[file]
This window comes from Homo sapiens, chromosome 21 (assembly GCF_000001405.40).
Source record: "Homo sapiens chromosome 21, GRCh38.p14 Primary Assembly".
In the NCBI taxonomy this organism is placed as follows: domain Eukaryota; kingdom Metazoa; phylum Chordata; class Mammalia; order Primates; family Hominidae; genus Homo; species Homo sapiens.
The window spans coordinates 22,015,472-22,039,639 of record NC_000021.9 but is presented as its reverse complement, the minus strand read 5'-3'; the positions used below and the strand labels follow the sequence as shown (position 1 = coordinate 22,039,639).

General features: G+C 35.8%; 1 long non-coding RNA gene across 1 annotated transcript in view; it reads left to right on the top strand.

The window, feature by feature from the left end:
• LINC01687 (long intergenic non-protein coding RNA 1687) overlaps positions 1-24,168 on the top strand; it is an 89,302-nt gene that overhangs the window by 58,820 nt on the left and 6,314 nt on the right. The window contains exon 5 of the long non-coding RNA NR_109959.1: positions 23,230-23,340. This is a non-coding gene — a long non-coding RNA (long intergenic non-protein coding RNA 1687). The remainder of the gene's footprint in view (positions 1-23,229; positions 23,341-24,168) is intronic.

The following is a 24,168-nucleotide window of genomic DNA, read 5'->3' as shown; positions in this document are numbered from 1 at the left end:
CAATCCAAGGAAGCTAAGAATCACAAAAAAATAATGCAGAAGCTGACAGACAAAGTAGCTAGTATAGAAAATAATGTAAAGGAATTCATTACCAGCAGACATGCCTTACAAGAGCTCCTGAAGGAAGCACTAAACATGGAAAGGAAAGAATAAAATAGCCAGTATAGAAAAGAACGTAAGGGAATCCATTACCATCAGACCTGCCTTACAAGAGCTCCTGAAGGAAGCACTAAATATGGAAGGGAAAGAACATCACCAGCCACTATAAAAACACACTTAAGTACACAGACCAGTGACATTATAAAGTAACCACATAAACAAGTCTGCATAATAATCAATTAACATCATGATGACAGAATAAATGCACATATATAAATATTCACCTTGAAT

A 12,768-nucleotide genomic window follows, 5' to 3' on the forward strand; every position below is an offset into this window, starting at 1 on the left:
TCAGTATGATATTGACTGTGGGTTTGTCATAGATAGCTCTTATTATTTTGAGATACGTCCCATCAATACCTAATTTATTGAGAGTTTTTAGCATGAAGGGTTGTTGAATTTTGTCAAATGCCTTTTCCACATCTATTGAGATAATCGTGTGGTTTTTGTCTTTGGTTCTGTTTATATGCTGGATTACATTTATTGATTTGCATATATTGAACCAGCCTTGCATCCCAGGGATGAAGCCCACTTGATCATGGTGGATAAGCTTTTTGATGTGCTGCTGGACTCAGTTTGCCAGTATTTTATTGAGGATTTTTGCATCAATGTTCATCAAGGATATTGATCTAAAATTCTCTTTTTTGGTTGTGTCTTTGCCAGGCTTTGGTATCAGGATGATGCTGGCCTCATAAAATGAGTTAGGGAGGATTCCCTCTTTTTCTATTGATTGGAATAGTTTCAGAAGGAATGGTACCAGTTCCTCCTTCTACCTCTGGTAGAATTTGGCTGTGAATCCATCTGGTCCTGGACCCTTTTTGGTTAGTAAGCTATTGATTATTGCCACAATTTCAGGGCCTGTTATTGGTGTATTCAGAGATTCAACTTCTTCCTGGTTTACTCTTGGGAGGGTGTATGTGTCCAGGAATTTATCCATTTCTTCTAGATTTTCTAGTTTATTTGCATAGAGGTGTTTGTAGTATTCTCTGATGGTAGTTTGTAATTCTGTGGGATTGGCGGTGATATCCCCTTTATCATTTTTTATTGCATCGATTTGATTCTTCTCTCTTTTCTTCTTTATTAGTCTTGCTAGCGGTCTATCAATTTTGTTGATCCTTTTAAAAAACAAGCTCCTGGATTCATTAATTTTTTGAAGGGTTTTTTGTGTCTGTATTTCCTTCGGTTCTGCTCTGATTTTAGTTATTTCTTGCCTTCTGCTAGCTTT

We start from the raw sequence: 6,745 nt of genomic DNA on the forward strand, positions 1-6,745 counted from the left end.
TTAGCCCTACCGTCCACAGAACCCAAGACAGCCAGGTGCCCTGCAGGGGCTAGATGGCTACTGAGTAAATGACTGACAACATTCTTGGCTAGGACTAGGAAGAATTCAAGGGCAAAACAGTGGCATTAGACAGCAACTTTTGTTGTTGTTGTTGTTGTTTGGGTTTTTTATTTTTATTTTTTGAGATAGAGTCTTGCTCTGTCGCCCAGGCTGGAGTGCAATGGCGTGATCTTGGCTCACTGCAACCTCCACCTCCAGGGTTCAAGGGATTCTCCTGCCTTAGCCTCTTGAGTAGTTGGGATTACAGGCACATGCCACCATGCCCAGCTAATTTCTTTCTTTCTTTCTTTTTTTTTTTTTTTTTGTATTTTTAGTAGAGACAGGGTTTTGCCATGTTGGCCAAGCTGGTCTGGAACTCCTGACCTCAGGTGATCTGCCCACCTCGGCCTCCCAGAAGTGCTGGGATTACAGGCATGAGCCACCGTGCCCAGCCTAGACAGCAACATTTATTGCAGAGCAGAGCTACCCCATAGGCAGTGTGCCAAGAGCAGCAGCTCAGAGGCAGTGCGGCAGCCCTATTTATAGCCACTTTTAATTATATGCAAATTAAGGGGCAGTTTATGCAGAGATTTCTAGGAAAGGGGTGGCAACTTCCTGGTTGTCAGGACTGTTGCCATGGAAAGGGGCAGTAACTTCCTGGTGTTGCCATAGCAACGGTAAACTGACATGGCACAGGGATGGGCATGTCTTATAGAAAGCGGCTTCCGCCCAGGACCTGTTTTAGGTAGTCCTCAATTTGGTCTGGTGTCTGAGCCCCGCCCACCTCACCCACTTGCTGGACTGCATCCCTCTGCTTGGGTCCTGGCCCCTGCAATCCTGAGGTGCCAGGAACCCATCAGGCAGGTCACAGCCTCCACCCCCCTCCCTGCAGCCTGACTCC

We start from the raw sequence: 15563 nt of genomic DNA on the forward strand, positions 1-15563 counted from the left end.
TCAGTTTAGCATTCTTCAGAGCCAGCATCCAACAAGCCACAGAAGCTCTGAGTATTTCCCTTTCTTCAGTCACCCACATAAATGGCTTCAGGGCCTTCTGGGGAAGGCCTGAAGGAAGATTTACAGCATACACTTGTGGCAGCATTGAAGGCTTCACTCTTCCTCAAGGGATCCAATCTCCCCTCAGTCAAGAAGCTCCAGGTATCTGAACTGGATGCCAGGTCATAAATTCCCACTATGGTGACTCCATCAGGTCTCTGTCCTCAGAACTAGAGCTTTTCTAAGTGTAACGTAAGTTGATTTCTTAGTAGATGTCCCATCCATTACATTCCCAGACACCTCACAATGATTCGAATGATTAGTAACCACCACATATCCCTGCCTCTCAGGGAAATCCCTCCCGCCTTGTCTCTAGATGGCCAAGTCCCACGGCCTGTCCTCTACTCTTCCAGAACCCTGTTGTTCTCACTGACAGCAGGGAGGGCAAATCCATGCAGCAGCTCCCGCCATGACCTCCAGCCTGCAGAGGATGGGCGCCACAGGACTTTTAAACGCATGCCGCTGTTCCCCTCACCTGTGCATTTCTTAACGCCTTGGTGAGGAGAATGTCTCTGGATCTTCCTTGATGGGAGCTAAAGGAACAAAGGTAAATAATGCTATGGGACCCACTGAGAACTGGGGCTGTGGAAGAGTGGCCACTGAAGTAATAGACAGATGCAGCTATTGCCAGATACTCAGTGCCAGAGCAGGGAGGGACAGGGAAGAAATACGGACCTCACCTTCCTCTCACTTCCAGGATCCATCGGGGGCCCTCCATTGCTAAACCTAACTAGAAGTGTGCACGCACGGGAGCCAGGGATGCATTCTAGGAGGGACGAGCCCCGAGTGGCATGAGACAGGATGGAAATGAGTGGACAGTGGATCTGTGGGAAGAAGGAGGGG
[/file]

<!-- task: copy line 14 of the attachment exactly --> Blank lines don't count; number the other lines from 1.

We start from the raw sequence: 15563 nt of genomic DNA on the forward strand, positions 1-15563 counted from the left end.